by Steven L. Brenneman
Fox, Swibel, Levin & Carroll, LLP
On July 21, Illinois Governor Pat Quinn signed into law the Job Opportunities for Qualified Applicants Act, which will prohibit most private-sector employers and employment agencies with 15 or more employees from asking applicants about their criminal histories and conducting criminal background checks until after applicants are deemed qualified for a job. The law will go into effect on January 1, 2015.
Under the law, employers may not inquire about, consider, or require disclosure of an applicant’s criminal record or criminal history until he has been deemed qualified for a position and has been notified that he has been selected for an interview. If there is no interview, the employer may not inquire into the applicant’s criminal record or criminal history until after making a conditional offer of employment.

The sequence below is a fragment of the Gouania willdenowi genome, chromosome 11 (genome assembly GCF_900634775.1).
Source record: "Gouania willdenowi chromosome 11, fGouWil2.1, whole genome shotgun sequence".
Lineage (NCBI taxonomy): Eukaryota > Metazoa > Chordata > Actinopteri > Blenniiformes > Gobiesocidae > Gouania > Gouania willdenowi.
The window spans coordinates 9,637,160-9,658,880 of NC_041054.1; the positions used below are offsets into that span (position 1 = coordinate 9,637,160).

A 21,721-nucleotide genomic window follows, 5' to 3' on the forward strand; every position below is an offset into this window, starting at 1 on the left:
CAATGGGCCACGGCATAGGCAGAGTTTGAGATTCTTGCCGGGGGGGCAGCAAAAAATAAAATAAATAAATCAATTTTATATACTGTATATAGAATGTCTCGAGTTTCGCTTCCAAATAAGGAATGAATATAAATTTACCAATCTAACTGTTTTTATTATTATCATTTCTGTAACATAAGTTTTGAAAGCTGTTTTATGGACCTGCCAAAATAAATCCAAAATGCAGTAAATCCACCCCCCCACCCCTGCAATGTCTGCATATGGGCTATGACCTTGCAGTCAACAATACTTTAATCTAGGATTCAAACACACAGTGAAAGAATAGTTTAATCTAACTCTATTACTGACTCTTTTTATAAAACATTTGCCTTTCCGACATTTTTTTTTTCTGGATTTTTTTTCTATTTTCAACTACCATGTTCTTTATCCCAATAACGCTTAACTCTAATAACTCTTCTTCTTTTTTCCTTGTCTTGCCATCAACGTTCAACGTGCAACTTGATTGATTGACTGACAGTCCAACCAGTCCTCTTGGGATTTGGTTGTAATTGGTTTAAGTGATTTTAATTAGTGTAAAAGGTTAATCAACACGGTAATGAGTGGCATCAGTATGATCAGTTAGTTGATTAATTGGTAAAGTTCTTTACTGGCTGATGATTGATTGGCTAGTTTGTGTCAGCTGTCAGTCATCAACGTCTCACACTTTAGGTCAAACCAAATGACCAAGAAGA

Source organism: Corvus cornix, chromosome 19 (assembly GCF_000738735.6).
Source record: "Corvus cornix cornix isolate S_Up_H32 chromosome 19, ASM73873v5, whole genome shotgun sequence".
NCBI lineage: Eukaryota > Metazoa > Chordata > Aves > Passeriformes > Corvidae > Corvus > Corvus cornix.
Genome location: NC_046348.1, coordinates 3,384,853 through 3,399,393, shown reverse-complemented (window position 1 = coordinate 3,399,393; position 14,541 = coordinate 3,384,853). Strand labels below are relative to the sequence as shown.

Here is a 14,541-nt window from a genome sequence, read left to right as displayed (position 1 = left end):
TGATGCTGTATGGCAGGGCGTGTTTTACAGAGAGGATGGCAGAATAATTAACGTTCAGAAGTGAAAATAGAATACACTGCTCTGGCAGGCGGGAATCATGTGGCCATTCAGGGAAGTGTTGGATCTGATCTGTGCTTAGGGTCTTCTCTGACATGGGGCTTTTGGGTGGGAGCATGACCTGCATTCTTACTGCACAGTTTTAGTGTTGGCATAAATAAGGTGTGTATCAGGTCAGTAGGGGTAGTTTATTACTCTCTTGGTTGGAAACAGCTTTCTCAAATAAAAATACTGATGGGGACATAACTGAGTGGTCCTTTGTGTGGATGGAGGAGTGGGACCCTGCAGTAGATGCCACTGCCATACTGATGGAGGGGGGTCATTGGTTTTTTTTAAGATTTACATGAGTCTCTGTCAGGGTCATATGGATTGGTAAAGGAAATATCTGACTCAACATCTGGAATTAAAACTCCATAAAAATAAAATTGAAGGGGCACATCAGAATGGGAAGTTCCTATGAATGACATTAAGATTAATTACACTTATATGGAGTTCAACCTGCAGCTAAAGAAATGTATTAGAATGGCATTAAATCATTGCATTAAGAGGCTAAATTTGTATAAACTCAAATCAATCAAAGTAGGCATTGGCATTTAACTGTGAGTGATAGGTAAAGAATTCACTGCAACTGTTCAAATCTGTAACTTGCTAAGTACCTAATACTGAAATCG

The law contains some exceptions, including positions involving fidelity bonding, employers employing licensees under the Emergency Medical Systems Act, and employers that are required to exclude applicants with certain criminal convictions because of federal or state law.
In signing the legislation, Governor Quinn stated, “Everyone deserves a second chance when it comes to getting a job. This law will help ensure that people across Illinois get a fair shot to reach their full potential through their skills and qualifications, rather than past history.”
By passing the law, Illinois becomes one of approximately 12 states that have enacted “ban-the-box” laws that prohibit employers from inquiring about applicants’ criminal history on employment applications and during the selection process.
Illinois employers should plan now for the new law. By January 1, 2015, covered employers must ensure that application forms and hiring processes do not inquire into a candidate’s criminal history until he is selected for an interview. If there is no interview, you must wait until a conditional offer of employment is made to inquire into an applicant’s criminal history.
For more information on the law, see the August issue of Illinois Employment Law Letter.